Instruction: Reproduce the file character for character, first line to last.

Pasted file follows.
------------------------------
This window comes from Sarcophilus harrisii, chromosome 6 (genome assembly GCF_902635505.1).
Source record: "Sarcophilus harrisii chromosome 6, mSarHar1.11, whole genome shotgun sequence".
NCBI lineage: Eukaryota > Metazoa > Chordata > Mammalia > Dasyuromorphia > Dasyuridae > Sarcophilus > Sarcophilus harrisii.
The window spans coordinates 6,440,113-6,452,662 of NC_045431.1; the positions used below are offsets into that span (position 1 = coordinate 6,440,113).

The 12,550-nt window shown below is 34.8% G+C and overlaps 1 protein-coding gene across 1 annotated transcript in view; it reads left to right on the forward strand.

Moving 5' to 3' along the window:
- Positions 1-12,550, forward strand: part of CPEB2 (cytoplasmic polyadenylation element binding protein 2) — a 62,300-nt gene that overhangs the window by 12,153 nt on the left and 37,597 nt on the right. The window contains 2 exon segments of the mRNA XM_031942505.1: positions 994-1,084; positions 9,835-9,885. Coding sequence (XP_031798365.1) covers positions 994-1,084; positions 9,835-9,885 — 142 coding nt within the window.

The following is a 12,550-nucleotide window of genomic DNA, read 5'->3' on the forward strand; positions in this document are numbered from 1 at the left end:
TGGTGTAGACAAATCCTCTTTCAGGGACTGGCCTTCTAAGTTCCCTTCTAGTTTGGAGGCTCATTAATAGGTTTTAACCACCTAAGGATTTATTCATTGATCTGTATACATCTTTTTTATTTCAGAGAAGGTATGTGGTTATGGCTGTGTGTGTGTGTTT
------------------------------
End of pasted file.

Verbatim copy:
This window comes from Sarcophilus harrisii, chromosome 6 (genome assembly GCF_902635505.1).
Source record: "Sarcophilus harrisii chromosome 6, mSarHar1.11, whole genome shotgun sequence".
NCBI lineage: Eukaryota > Metazoa > Chordata > Mammalia > Dasyuromorphia > Dasyuridae > Sarcophilus > Sarcophilus harrisii.
The window spans coordinates 6,440,113-6,452,662 of NC_045431.1; the positions used below are offsets into that span (position 1 = coordinate 6,440,113).

The 12,550-nt window shown below is 34.8% G+C and overlaps 1 protein-coding gene across 1 annotated transcript in view; it reads left to right on the forward strand.

Moving 5' to 3' along the window:
- Positions 1-12,550, forward strand: part of CPEB2 (cytoplasmic polyadenylation element binding protein 2) — a 62,300-nt gene that overhangs the window by 12,153 nt on the left and 37,597 nt on the right. The window contains 2 exon segments of the mRNA XM_031942505.1: positions 994-1,084; positions 9,835-9,885. Coding sequence (XP_031798365.1) covers positions 994-1,084; positions 9,835-9,885 — 142 coding nt within the window.

The following is a 12,550-nucleotide window of genomic DNA, read 5'->3' on the forward strand; positions in this document are numbered from 1 at the left end:
TGGTGTAGACAAATCCTCTTTCAGGGACTGGCCTTCTAAGTTCCCTTCTAGTTTGGAGGCTCATTAATAGGTTTTAACCACCTAAGGATTTATTCATTGATCTGTATACATCTTTTTTATTTCAGAGAAGGTATGTGGTTATGGCTGTGTGTGTGTGTTT